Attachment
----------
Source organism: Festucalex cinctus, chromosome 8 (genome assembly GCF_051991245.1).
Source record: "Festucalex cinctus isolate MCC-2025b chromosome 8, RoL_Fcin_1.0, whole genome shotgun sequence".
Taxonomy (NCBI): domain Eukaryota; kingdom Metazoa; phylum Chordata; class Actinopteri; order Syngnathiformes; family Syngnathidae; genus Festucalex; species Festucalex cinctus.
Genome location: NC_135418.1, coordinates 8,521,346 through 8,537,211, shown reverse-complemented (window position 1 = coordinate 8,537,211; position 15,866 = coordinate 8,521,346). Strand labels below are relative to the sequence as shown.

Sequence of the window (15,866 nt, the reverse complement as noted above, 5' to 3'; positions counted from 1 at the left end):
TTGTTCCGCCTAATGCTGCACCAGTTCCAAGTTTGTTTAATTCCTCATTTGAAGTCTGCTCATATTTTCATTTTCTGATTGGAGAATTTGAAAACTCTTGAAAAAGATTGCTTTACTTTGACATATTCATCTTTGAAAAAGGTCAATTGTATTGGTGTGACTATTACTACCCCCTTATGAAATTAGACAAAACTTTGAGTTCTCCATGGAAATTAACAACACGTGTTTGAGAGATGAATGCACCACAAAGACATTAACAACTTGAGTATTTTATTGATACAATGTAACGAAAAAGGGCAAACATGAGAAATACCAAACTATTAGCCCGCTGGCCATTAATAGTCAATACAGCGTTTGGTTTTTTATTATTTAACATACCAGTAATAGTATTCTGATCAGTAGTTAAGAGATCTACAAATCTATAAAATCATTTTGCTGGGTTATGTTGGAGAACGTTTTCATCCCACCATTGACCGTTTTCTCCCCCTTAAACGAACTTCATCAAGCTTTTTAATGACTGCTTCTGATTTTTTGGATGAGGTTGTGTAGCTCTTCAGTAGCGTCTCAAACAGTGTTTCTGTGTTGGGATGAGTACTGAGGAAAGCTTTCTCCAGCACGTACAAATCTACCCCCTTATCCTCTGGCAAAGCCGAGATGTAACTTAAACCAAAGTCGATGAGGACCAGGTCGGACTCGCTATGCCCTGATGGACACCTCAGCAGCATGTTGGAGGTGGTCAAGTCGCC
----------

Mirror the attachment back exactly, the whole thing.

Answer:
Source organism: Festucalex cinctus, chromosome 8 (genome assembly GCF_051991245.1).
Source record: "Festucalex cinctus isolate MCC-2025b chromosome 8, RoL_Fcin_1.0, whole genome shotgun sequence".
Taxonomy (NCBI): domain Eukaryota; kingdom Metazoa; phylum Chordata; class Actinopteri; order Syngnathiformes; family Syngnathidae; genus Festucalex; species Festucalex cinctus.
Genome location: NC_135418.1, coordinates 8,521,346 through 8,537,211, shown reverse-complemented (window position 1 = coordinate 8,537,211; position 15,866 = coordinate 8,521,346). Strand labels below are relative to the sequence as shown.

Sequence of the window (15,866 nt, the reverse complement as noted above, 5' to 3'; positions counted from 1 at the left end):
TTGTTCCGCCTAATGCTGCACCAGTTCCAAGTTTGTTTAATTCCTCATTTGAAGTCTGCTCATATTTTCATTTTCTGATTGGAGAATTTGAAAACTCTTGAAAAAGATTGCTTTACTTTGACATATTCATCTTTGAAAAAGGTCAATTGTATTGGTGTGACTATTACTACCCCCTTATGAAATTAGACAAAACTTTGAGTTCTCCATGGAAATTAACAACACGTGTTTGAGAGATGAATGCACCACAAAGACATTAACAACTTGAGTATTTTATTGATACAATGTAACGAAAAAGGGCAAACATGAGAAATACCAAACTATTAGCCCGCTGGCCATTAATAGTCAATACAGCGTTTGGTTTTTTATTATTTAACATACCAGTAATAGTATTCTGATCAGTAGTTAAGAGATCTACAAATCTATAAAATCATTTTGCTGGGTTATGTTGGAGAACGTTTTCATCCCACCATTGACCGTTTTCTCCCCCTTAAACGAACTTCATCAAGCTTTTTAATGACTGCTTCTGATTTTTTGGATGAGGTTGTGTAGCTCTTCAGTAGCGTCTCAAACAGTGTTTCTGTGTTGGGATGAGTACTGAGGAAAGCTTTCTCCAGCACGTACAAATCTACCCCCTTATCCTCTGGCAAAGCCGAGATGTAACTTAAACCAAAGTCGATGAGGACCAGGTCGGACTCGCTATGCCCTGATGGACACCTCAGCAGCATGTTGGAGGTGGTCAAGTCGCC